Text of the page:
I did perform two “winter” tests in which I was out in my garage working and I wanted some tea. I used the water that was sitting in my bottle from the night before which was about 35 F (1 C) and the ambient temp in the garage was about 50 F (10 C). The stove did require an additional amount of fuel to boil my water but only used ¾ oz (22 ml) of fuel to boil the 12 oz (350ml) of water.
The reason I feel that the stove takes longer to boil with the HP is because of the concave shape of the bottom. The shape does not allow the flame to “spread” out across the bottom but pushes the flame about an 1/8th – ¼ in (3-6 cm) down from the jetting holes and then out along the edge of the HP where the flame rests and sometimes comes up the side of the pot.
Also care must be taken when placing the HP on the stove, again because of the shape of the bottom. The HP wants to tip to one side or another if not carefully centered upon placing it on the stove. But the angle of the tip is no so severe that the pot will/is likely to tip over (at least from my experience thus far) it is just esthetically an eye sore. Another note is that when using my cut down HP I had to let the stove completely run out (which was only about another 30seconds or so) before attempting to take off the pot because of the “shortness” of the pot the flames would burn my hand and or the handkerchief I was using to take the pot off of the stove.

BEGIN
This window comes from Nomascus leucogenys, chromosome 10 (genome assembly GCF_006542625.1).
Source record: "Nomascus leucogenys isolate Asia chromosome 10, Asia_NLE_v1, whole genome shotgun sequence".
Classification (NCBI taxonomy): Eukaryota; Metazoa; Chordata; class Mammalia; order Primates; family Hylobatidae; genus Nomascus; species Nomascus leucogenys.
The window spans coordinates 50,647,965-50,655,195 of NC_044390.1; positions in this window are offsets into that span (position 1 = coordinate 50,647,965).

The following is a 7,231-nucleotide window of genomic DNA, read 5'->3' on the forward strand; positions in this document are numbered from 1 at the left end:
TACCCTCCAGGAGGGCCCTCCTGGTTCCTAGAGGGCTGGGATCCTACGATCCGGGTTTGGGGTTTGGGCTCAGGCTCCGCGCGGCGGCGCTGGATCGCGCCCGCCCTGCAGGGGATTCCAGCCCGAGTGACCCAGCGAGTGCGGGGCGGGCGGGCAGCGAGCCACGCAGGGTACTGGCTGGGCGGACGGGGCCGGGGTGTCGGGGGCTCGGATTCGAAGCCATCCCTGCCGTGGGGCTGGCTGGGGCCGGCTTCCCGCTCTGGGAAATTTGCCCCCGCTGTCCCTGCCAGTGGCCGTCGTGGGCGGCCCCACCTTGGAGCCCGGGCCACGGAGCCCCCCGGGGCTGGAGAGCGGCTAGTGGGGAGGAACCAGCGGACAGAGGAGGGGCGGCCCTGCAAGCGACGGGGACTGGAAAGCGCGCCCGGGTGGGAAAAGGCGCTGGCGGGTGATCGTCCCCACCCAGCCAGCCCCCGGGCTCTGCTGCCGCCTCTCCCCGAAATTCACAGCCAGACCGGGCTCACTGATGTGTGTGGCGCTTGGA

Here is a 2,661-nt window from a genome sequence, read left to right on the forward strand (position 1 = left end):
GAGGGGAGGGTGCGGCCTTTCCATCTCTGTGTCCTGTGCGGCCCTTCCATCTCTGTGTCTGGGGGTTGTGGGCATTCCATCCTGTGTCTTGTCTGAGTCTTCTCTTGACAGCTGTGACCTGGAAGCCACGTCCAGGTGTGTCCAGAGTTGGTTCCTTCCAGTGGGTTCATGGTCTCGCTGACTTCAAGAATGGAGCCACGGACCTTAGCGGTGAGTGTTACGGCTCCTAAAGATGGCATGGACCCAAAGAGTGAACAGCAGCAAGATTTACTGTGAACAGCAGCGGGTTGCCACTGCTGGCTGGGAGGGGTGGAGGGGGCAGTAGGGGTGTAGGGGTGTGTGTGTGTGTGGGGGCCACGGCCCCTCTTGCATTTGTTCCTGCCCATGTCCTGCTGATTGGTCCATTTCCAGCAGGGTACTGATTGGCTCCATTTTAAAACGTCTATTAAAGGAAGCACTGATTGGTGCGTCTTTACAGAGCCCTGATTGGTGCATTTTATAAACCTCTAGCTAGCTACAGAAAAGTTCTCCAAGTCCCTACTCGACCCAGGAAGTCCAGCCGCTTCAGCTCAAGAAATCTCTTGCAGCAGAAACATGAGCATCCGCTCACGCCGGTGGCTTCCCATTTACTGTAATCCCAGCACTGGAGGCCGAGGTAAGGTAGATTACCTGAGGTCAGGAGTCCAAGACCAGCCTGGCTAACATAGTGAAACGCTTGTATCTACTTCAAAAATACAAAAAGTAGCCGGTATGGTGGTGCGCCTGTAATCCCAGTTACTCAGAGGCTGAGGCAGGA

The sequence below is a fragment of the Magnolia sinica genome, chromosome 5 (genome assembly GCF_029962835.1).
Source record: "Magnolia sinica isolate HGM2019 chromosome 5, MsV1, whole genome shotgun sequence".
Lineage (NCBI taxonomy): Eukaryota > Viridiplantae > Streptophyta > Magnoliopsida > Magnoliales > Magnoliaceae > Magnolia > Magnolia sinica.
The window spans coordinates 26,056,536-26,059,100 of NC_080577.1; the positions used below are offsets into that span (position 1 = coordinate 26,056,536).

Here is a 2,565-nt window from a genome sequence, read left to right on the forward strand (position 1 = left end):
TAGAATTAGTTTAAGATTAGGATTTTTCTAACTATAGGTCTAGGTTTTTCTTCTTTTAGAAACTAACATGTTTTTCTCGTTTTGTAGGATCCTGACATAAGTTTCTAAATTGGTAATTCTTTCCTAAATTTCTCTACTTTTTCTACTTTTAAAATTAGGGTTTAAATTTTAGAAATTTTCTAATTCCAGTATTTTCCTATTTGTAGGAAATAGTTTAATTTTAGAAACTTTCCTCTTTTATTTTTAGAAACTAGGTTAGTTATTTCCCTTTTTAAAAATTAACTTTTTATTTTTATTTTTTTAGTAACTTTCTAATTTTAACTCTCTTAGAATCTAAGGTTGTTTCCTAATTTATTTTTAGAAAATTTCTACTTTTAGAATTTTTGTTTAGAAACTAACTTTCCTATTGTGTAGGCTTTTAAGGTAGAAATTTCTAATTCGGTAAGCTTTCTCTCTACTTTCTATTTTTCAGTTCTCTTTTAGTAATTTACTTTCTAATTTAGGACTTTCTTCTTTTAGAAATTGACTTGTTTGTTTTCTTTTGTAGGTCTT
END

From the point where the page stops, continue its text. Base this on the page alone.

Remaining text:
The flame pattern was much more consistent with the SP 600 and did not get pushed down from the jetting ports. The test results were much more consistent with E2E claims and the flame pattern was ideal for this diameter of pot. However care needs to be taken with over fueling (I.E. filling it a little too much) to avoid over boiling of the fuel and thus resulting in a flare which can be very dangerous.
Bottom line, if boiling only 10-12 oz (295-350 ml) of water or less is what you mainly do while out on the trail and you want a complete integrated stove than the GramWeenie may be the one for you. But as stated by E2E if you are in doubt than it probably is not. As for me I look forward to many meals and drinks prepared on the trail with it. And can finally say I have found an alcohol stove that I actually like and will use on a regular basis besides just in my kitchen (though it is getting plenty of use there as well)